When is a story about a singing competition not a story about competitively singing? When it’s really a story about being in a singing competition.

The Throughlines of Sing!

Ensemble stories, like Sing!, tend to focus on the dysfunctional relationships between various characters rather than any goal they may share. The conflict arises from their various manners of thinking (Psychology) and their attempts—whether conscious or subconscious—to manipulate the people around them. The Objective Story Throughline of Sing! takes this approach in laying out its plot.

Buster the koala, Meena the elephant, Johnny the gorilla, Eddie the sheep, Ash the porcupine, Mike the mouse, and Rosita the pig all create conflict by trying to appear to be something they are not. Manipulating their friends and family members or being manipulated by friends and family members defines the kind of conflict found in this story.

Johnny the gorilla (Taran Egerton) stands out as the one singer we get to know on a more personal level. His relationship with his father is the only relationship that exists outside of the Objective Story Throughline perspective—a key indicator for the Relationship Story Throughline and a great clue as to who the Author intended to assume the position of Main Character.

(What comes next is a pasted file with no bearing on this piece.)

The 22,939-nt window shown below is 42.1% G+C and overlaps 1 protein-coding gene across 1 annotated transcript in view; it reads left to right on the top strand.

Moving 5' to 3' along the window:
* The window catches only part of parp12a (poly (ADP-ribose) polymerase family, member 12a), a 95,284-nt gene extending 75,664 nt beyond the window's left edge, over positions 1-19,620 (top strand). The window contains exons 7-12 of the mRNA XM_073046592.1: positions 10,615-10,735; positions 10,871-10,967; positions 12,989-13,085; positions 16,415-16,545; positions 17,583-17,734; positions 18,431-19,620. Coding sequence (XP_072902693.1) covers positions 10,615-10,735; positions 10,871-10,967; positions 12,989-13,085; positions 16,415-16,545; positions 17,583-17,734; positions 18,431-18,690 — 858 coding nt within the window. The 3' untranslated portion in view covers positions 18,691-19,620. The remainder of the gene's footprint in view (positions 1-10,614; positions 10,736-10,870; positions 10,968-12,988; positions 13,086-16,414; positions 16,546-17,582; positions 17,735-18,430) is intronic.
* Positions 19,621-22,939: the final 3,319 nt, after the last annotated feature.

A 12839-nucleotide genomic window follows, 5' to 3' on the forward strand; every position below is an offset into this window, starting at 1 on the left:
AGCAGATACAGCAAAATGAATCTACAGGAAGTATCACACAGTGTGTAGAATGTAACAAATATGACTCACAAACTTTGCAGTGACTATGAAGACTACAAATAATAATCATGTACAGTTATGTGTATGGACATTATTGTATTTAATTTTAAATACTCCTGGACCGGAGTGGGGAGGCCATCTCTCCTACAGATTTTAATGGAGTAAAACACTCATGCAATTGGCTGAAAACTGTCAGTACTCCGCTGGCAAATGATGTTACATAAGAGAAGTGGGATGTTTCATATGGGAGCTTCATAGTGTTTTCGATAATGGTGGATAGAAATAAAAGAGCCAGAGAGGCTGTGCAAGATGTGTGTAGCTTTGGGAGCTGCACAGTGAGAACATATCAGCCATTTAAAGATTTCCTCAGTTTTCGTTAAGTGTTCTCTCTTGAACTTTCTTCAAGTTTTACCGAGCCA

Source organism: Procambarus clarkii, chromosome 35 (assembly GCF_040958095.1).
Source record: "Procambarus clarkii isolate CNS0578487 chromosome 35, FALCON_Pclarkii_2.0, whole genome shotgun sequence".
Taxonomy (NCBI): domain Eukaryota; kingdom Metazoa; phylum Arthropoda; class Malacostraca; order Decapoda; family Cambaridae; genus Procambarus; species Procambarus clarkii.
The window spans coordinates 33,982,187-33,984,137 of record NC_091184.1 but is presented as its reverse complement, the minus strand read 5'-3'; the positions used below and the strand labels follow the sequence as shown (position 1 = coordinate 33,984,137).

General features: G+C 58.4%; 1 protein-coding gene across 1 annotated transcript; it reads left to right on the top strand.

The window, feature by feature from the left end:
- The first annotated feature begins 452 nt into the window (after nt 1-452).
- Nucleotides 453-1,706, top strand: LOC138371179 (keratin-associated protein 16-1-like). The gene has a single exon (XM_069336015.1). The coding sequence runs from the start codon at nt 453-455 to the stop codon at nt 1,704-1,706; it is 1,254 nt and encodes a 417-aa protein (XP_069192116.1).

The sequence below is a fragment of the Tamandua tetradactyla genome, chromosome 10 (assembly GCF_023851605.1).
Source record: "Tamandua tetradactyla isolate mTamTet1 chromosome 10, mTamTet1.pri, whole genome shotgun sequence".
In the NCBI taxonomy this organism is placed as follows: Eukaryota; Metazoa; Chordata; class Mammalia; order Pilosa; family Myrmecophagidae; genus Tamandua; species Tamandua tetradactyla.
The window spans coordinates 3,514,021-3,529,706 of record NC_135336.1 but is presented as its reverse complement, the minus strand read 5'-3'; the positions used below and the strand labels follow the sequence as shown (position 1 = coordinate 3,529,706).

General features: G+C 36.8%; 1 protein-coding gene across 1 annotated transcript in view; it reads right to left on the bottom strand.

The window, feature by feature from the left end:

Johnny is a great singer trapped inside the body of a behemoth gorilla. This Universe makes it almost impossible for him to follow his dreams. His Main Character Throughline allows us to experience what it must be like personally to want to do something your body wasn't theoretically designed to do.

Opposing Johnny is Big Daddy (Peter Serafinowicz). Representing the Influence Character Throughline perspective, Big Daddy's fixed attitude (Mind) challenges and impacts Johnny, forcing the boy to reconsider his career goals.

Their relationship as father and son centers around the Physics of robbing banks, practicing and driving getaway cars, and ultimately bringing the house down together. Their Relationship Story Throughline provides the heart of the story to Sing! and offers a nice counter-balance to the gentle manipulations found in the Objective Story Throughline.

They want to be something they're not. I am stuck in an untenable situation. You are fixated on what I can and cannot do. And We can't seem to work together. Objective Story, Main Character, Influence Character, and Relationship Story perspectives sharing different contexts on the same central inequity.

Sing! may resonate with too much familiarity for most, but the foundation on which it rests its narrative is sound and reliable.

The Four Throughlines of